Dirk Bogarde was undoubtedly blessed. His father was the art editor of the Sunday Times, his mother was a former actress, and the family was more than comfortably off. Their home was on the Sussex Downs,and the children seemed to live their lives out of doors, coming home only for practical necessities. That included meals and those were reported frequently, and always with loving detail.
“It was shepherd’s pie and runner beans for lunch, and Daddies sauce. Which was a particular treat because it was never allowed in the dining room when our parents were there, which seemed a pit because it had a quite interesting picture on it of a very happy father and mother and their children, and the father was smiling like anything and holding the bottle of sauce. That was why it was called Daddies, you see. But it was a very good sauce anyway, and it went down a treat, as Lally said, with a bit of shepherd’s pie. And then there was treacle tart for pudding, only because it was still summertime, and we’d had it hot the day before. We had it cold with clotted cream from the Court Dairy, and it was really pretty good, all sticky and crinkly.”
The voice and the words there, and throughout this memoir are those of a child. They are simple, precise and unsentimental, and they paint pictures beautifully. But they are filtered through an adult understanding. The boy didn’t understand the significance of the words ‘she might lose it’ when his mother fell on the stairs but the adult did, and so the boy reported that incident.
Those moments like that were the smallest of distractions; I was completely captivated by this evocation of an idyllic childhood. There was little incident – just an occasional visitor, an occasional trip – but young lives were lived.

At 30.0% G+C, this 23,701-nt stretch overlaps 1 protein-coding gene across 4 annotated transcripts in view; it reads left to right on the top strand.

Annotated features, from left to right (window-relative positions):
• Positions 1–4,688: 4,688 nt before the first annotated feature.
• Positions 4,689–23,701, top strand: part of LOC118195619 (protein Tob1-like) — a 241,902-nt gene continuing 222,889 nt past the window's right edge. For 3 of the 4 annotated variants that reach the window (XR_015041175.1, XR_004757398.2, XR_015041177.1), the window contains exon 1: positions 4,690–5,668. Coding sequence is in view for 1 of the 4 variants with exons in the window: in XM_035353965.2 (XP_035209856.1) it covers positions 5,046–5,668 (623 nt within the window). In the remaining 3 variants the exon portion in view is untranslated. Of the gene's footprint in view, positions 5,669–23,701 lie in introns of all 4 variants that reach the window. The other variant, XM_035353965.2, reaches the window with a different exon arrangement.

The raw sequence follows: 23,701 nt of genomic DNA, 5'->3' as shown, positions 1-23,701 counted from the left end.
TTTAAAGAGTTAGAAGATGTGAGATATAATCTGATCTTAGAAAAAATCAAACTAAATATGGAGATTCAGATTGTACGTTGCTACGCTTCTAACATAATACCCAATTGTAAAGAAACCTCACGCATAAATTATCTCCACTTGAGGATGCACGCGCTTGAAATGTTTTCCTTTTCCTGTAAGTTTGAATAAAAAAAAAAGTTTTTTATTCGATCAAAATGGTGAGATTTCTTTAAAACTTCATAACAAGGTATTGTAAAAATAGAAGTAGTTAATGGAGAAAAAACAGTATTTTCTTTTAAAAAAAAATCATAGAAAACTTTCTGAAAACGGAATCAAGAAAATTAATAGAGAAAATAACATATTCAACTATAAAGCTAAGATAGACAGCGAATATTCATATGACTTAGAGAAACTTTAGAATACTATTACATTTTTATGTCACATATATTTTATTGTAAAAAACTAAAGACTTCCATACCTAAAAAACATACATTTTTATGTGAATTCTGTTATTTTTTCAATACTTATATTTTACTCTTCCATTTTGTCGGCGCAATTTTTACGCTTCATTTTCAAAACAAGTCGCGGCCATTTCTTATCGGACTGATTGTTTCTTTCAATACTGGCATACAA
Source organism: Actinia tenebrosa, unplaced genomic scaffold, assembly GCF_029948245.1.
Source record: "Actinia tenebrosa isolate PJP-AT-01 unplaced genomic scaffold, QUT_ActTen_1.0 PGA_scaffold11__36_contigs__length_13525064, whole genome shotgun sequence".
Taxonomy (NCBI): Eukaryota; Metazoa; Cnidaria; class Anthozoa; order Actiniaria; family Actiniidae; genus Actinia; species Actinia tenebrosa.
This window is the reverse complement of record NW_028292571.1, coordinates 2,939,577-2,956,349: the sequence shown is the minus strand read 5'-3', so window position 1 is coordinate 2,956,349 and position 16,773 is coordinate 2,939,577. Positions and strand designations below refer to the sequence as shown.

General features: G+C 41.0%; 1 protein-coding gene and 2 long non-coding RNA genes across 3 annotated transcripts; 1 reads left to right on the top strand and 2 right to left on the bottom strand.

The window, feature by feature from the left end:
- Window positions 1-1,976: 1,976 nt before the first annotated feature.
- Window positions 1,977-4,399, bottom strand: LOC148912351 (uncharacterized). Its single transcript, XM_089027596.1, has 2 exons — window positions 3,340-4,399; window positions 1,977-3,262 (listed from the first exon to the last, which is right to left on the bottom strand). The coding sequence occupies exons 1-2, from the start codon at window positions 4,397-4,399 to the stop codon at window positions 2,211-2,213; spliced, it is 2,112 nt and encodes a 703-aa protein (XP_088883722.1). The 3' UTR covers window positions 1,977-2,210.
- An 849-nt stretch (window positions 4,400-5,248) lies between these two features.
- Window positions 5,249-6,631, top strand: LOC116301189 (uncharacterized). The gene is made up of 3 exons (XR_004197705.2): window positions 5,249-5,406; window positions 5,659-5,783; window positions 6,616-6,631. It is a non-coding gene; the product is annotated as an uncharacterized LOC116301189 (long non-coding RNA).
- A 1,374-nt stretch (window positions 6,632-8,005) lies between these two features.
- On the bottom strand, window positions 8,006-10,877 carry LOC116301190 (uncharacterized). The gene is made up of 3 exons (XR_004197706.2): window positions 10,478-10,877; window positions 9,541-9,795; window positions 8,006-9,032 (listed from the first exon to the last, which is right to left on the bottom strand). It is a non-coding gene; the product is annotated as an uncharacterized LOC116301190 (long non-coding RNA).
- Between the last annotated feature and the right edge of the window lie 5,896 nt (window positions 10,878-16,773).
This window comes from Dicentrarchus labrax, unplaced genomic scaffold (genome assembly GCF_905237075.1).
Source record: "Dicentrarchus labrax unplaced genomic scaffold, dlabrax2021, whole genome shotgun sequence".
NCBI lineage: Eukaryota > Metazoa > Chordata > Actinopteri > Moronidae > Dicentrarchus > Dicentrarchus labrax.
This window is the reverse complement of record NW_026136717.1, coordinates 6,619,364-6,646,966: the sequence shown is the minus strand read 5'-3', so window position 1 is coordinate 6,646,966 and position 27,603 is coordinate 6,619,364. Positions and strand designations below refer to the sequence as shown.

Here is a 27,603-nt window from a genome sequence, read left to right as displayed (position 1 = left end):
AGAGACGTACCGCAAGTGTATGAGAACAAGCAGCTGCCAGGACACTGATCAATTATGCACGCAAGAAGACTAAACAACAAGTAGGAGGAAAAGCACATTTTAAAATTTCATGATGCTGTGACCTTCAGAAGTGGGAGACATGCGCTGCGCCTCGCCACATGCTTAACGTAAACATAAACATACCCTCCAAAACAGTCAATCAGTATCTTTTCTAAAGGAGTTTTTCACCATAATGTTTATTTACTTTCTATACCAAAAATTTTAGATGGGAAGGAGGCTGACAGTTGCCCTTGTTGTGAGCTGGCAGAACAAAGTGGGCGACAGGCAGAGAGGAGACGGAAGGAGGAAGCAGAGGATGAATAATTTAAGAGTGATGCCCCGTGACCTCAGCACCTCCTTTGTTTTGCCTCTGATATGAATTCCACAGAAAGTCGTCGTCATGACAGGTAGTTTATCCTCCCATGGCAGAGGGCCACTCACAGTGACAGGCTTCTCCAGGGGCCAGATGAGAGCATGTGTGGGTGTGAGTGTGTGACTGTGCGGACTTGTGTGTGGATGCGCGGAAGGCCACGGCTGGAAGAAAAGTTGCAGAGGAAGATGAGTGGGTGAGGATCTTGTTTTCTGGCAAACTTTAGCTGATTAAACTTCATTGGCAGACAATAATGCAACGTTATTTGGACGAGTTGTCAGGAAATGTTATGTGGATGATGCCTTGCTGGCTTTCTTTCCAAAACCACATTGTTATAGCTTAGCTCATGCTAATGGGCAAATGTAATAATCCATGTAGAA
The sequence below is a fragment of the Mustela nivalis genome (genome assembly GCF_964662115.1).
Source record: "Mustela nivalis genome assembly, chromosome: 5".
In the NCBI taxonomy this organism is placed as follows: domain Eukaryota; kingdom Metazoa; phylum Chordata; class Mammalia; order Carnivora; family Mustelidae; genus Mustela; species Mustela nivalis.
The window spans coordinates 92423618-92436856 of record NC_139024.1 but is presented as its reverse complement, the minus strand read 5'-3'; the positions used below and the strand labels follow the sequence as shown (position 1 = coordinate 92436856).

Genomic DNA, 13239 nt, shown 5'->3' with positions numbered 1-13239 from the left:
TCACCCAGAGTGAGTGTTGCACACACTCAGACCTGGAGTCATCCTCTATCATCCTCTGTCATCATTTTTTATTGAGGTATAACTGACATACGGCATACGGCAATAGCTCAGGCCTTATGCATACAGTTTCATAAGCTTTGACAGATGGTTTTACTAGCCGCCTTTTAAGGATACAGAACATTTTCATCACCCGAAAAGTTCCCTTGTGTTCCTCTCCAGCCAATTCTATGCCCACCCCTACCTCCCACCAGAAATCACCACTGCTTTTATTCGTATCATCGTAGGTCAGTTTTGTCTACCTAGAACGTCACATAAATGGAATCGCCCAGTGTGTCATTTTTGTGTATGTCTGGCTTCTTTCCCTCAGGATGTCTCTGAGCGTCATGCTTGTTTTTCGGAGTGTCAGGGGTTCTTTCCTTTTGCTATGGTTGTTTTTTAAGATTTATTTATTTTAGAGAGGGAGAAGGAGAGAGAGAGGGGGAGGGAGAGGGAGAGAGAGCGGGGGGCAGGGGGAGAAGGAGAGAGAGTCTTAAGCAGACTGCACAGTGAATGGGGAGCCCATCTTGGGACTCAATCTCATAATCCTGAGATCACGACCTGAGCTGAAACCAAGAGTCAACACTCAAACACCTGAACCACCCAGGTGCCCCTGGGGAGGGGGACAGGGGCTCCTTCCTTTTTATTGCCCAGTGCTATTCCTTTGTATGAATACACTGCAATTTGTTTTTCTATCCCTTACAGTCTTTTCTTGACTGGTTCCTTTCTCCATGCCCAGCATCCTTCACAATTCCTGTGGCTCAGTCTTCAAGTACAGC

Lally was indispensable. She had been nanny – she still was, even though her charges considered themselves far too grown up for these things – and she kept the household running smoothly. It is to her that this book is dedicated.
It is the story of a happy family, in a world that would soon be changed forever by World War II.
The highlight came at Christmas.
“The most beautiful tree you’ve ever seen. All gold and silver. Shining in the firelight. And we all cried out in surprise, and our father said the only thing was not to touch it really, because it was all made of holly branches and he’s had to paint all the leaves gold and silver by hand and it had taken him half the night. Our mother said that was his punishment for forgetting the tree in the first place, and Lally said it was a good thing she wasn’t about to do any washing because her clothes’ prop was now covered in holly and thick as a hedgehog with nails, and our father said that there was quite a gap in the fence down at the Daukeses’ cottage.”
And the lowest moments where when Lally fell ill. The terrible fear that she might die, that she might not be coming back. And the realisation that, loved though she was, she was not one of the family and came from a very different world.
Everything important in a young life is here, sights, sounds, incidents perfectly recalled more than fifty years after the fact.
The result is a lovely little book, with the power to pull you back to another time and place.